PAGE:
One transgender barista said his supervisors kept writing “Jessica” instead of Jay on his work schedule.
They stared at his stubble and frowned at his deepening voice. A manager even laughed when he told her to stop referring to him as “she,” said the barista, Jay Kelly, who works at a Starbucks at Orlando International Airport in Florida.
“It’s like a bullet to my heart,” he said. “They look at me like I’m disgusting or like I’m not human or a type of animal that doesn’t belong in that airport.”
Mr. Kelly, 25, is one of some 300 employees who responded to a union survey about conditions working for HMSHost, a travel food service company that has long operated Starbucks and other coffee shops in airports nationwide. His allegations and others’ — including that dozens of employees were told to speak English — were made in a report the union released amid tense negotiations with HMSHost, and as labor groups reach out to marginalized people to increase their membership.
HMSHost denied any discrimination and accused the union, UNITE HERE, of spreading false information to gain leverage at the bargaining table. “We do not discriminate against any associate based on race, ethnicity, national origin, L.G.B.T.Q. status or any other reason,” the company said in a statement. “Our fair treatment policy ensures an open and inclusive environment.”
Laura FitzRandolph, HMSHost’s chief human resources officer, said the company took complaints of discrimination seriously.
“If an issue comes to our attention, as in this case, we swiftly investigate and resolve it,” she said in a statement.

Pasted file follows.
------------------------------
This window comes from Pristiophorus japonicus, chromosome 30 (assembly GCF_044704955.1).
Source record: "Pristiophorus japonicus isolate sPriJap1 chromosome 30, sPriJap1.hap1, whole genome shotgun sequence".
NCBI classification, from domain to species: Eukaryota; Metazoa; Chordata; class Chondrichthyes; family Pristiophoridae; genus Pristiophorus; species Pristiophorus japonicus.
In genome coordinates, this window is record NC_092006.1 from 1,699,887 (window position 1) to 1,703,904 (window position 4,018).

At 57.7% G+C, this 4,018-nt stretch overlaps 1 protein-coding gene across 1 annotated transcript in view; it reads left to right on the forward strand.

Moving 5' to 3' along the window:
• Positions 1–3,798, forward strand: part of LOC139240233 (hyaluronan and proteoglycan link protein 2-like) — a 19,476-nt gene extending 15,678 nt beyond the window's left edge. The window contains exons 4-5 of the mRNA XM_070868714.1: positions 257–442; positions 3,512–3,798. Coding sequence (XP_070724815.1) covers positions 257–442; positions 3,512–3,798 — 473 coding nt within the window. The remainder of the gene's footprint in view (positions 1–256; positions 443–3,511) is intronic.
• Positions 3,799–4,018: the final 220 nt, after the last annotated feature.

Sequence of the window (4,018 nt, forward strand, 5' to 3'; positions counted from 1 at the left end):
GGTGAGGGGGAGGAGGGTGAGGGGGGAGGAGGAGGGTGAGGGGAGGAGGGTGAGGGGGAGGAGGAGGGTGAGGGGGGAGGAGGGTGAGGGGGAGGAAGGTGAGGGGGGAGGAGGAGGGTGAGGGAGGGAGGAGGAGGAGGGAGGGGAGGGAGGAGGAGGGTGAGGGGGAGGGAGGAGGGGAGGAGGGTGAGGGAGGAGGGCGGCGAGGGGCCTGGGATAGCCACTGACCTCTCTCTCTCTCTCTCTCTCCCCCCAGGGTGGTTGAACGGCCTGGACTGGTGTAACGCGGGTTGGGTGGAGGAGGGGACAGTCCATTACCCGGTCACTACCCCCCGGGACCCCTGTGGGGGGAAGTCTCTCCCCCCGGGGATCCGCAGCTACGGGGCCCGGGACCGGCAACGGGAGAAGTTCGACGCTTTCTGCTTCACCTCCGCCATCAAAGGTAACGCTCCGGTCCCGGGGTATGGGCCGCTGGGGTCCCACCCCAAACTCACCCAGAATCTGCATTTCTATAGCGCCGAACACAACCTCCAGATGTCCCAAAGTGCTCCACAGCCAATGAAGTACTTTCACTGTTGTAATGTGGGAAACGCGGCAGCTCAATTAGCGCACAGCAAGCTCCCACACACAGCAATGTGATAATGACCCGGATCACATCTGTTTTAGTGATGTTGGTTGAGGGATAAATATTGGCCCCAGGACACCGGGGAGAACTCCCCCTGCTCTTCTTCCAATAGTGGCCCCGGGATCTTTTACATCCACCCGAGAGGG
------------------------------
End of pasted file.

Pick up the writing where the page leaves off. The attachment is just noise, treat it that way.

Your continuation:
In its survey, the union said that the median pay for black baristas was less than for white baristas, based on an analysis of wage data for more than 2,000 unionized employees.
In its statement, HMSHost said the pay analysis was misleading and accused the union of using isolated complaints to undermine the company and unionize more shops. UNITE HERE has been organizing at Starbucks airport locations in Orlando, Denver and other cities.
“The union has deployed a well-known tactic of using the media to frame its false narrative to negotiate these agreements,” the company said. HMSHost declined to comment on specific allegations, employees or managers, citing privacy concerns.
Caught between the union and HMSHost is Starbucks, which does not employ the workers who wear its signature green aprons.
Adam Yalowitz, a research coordinator with UNITE HERE, said the union wanted Starbucks to pressure HMSHost to improve conditions for the employees and to emulate the more progressive policies of Starbucks, which has touted its support of gay marriage, adapted its computer system to reflect the preferred names of employees and added coverage of sex reassignment surgery to the company’s health benefits.
“Workers are publicly calling on Starbucks to fix the problems at these stores,” Mr. Yalowitz said.
A Starbucks spokesman referred questions to HMSHost.
The union’s focus on transgender issues is the latest effort by labor organizations to tap into social groups that have felt disempowered to mobilize workers, said Jonathan Cutler, a sociology professor at Wesleyan University who has written about the labor movement.
“Organized labor often lives or dies by its ability to tap into broader social movements,” he said. “In this case, you’re seeing the most public effort to organize around transgender issues.”
The union said the employee data showed that 79 percent of workers were women and 64 percent were black or Latino. Many of them are gay or transgender, according to the union.